While it is certainly no longer enjoying its heyday, the Beijing Duck House in Rockville, Maryland, remains integral to the lives of the family who own it, its many employees, its regular patrons and the wider city community, whether they like it or not. When Chinese immigrant Bobby Han opened the restaurant, several decades ago, he did so in pursuit of the American Dream and in the face of a number of significant obstacles, not least the dodgy intentions of his (not quite) silent (enough) partner ‘Uncle’ Pang. Despite (or perhaps because of) the dubious deals that occasionally took place on the premises, the restaurant’s business boomed and it became a hangout for presidents, celebrities and the local moneyed types. Unfortunately, the restaurant’s lucky streak ended with Bobby’s death, leaving his two quarrelsome sons, Jimmy and Johnny, with an increasingly non-viable business.
While Johnny has a head for business and a desire to keep the family enterprise going, Jimmy is more of a dreamer and his current dream is to escape from under his father’s shadow and to open his own modern Asian fusion restaurant. To achieve that dream, Jimmy is willing to strike a deal with Uncle Pang, although he doesn’t really appreciate what becoming beholden to the man who has leeched onto his family for years will mean. Uncle Pang has his own methods for getting things done, and he’s quite willing to let others do the dirty work and take the fall for him. Jimmy’s dream isn’t only going to come at a cost to him, since the fate of the Beijing Duck House is also tied to the fate of both its long-term staff, especially Nan and Ah-Jack, who have a complex personal and professional relationship to untangle, and its more recent employees, such as Nan’s son, high-school dropout Pat, and Jimmy’s niece, Annie, who have their own fledgling relationship to navigate.
With Number One Chinese Restaurant, Lillian Li explores the lives of a disparate bunch of characters united by the environment they principally inhabit, that is, the Beijing Duck House, which is so much more to them than a standard business/place of employment, however much they might like to pretend otherwise. Jimmy isn’t really a very sympathetic character, although he’s certainly not the kind of villain that Uncle Pang is, but it’s still possible to appreciate his desire to stand on his own two feet and to launch his own successful restaurant business. He makes some undeniably bad choices and he gets into some peculiar and often rather amusing scrapes, but Jimmy’s actually more complex than he initially appears to be, and even he’s surprised by the comradery and worry that he feels in relation to the Duck House’s staff when things start to go very wrong.
As for the staff, it seems that the restaurant is the one thing providing stability in their lives. Nan is the manager of the Duck House, having worked her way up from waitressing (which some of the current waitresses won’t let her forget), but it hasn’t really done her much good and she believes that she has no opportunity to advance further and improve her situation. It’s an open secret among all the employees that she’s in love with Ah-Jack, although the pair aren’t having an affair, they just have an unusually close and possibly rather co-dependent relationship. Nan would do anything to help Ah-Jack and she’s the only reason he still has a job, since ageing waiters who can no longer carry plates of food aren’t in much demand in the restaurant trade. As for Ah-Jack himself, it’s not so much that he wants to work as that he has to work. He has an ill wife to support and, anyway, he probably couldn’t manage his daily life properly if Nan weren’t there to support him when needed. Nan got her son, Pat, a job at the restaurant in the hopes that it would help straighten him out, but like many of the other waiters and busboys, it seems that the wish to make some quick money will cause him to become caught up in the machinations of Uncle Pang.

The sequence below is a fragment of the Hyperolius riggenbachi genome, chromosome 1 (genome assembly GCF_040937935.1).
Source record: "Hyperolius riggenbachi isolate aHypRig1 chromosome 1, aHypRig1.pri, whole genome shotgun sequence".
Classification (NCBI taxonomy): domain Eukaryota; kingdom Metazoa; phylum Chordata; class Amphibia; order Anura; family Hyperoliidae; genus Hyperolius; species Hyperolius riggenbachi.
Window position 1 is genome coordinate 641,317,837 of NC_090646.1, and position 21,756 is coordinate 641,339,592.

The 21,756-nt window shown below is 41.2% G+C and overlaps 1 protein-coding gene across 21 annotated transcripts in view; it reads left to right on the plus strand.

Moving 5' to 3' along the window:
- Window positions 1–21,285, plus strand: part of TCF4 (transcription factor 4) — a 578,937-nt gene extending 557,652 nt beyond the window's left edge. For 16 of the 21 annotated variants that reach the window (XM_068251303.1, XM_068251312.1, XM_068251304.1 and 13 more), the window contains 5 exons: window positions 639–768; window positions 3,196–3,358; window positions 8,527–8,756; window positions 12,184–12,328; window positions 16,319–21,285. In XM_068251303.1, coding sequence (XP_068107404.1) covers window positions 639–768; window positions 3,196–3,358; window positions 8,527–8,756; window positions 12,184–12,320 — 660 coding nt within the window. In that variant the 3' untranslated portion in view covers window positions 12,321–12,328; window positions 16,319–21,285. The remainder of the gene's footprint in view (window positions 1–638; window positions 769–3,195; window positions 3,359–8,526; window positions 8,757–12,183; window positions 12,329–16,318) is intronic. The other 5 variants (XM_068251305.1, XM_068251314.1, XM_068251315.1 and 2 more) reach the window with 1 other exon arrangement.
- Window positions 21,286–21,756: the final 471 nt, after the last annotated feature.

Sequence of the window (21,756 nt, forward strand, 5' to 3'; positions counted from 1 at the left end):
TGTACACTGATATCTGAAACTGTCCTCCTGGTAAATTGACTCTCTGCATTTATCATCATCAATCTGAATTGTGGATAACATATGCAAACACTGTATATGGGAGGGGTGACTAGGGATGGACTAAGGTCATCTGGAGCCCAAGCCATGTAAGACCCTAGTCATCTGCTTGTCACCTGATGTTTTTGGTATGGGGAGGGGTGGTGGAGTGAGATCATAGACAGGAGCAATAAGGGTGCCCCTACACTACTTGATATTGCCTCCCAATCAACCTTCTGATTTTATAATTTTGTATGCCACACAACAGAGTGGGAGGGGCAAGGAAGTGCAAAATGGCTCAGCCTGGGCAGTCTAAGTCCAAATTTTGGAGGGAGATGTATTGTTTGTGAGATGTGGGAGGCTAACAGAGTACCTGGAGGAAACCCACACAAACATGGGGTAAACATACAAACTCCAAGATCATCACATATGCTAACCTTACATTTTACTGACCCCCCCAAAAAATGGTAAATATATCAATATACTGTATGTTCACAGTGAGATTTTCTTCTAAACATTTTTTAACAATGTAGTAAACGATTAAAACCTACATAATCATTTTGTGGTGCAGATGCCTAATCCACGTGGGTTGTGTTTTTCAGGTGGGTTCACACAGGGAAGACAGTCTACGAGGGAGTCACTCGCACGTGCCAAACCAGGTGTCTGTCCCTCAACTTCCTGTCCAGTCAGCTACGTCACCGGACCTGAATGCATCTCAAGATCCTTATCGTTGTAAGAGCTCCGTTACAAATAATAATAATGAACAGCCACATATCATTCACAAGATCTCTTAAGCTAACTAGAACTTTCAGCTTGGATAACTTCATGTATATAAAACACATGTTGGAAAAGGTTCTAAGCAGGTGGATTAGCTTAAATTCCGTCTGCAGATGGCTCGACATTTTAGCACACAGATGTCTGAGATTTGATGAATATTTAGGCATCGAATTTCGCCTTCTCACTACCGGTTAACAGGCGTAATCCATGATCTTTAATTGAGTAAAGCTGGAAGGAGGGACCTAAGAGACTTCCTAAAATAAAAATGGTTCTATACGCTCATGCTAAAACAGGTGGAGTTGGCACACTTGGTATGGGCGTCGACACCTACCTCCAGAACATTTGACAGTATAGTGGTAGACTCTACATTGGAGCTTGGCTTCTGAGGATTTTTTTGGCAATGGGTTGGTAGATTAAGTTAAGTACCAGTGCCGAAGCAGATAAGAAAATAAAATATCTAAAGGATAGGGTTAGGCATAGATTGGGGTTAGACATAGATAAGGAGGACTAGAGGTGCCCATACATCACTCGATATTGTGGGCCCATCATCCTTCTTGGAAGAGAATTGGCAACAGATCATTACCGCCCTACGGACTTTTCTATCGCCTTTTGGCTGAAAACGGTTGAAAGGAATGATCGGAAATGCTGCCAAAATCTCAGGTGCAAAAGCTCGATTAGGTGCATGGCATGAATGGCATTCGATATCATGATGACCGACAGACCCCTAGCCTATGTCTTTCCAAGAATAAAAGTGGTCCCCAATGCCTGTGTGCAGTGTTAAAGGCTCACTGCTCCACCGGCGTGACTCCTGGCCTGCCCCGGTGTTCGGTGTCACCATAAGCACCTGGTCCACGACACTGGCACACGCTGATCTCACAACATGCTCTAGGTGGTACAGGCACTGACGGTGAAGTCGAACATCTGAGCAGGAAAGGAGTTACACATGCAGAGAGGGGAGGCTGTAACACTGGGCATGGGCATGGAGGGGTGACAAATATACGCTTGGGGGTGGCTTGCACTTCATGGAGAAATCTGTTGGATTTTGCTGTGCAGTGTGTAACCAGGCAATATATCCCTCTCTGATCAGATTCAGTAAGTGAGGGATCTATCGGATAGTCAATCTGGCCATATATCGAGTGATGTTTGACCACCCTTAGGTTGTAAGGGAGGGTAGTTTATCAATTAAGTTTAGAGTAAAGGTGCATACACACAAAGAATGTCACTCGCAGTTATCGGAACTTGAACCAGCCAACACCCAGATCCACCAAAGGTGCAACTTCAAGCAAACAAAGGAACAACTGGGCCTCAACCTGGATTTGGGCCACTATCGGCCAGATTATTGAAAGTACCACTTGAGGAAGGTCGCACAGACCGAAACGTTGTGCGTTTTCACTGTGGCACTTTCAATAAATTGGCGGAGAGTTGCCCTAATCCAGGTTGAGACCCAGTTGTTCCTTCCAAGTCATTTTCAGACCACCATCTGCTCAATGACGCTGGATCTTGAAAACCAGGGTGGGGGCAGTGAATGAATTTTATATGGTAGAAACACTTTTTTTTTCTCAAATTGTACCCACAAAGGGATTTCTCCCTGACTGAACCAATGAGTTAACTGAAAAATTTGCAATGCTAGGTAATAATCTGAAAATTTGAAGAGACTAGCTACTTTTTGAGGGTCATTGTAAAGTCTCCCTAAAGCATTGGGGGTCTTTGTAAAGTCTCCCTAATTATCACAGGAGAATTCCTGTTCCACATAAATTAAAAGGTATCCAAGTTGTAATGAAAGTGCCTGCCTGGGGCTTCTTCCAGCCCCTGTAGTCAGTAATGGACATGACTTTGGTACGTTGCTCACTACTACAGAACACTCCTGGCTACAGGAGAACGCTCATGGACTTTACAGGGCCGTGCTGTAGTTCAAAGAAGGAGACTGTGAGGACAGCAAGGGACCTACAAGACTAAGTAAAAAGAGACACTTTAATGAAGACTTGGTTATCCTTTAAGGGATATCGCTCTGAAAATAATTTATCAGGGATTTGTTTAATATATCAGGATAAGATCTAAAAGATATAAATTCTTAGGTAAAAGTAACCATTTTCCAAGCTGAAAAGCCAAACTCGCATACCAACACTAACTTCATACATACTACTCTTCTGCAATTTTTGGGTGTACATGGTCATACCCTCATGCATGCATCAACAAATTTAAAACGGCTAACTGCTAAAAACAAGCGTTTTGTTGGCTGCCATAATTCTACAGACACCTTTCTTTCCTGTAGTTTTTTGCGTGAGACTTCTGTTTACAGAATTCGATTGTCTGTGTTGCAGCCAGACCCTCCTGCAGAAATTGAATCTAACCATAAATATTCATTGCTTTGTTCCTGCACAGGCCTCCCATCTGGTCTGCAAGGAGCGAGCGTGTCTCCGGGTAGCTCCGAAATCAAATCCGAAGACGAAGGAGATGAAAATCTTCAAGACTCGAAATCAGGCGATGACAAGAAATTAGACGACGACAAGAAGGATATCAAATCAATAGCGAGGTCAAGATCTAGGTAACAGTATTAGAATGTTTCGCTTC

Number One Chinese Restaurant is a novel about relationships, relationships between parents and children, between siblings, between friends, between lovers, between employers and employees, between crooks and those who are beholden to them, and between people and the places they inhabit. Lillian Li has skilfully created a cast of generally unlikeable characters, set them down in difficult circumstances that are often of their own making, and still caused the reader to care about them. Despite all their lives being so thoroughly enmeshed with the business of the Beijing Duck House, the characters frequently find themselves divided by seemingly insurmountable barriers ranging from straightforward language barriers, to the divide between first-generation and second-generation immigrants, to the impossibility of overcoming unrequited love. It all makes for a great story about ordinary folks living through peculiar and deeply troubling times.
Erin Britton 4/4
Number One Chinese Restaurant by Lillian Li
Pushkin One 9781911590071 hbk Feb 2019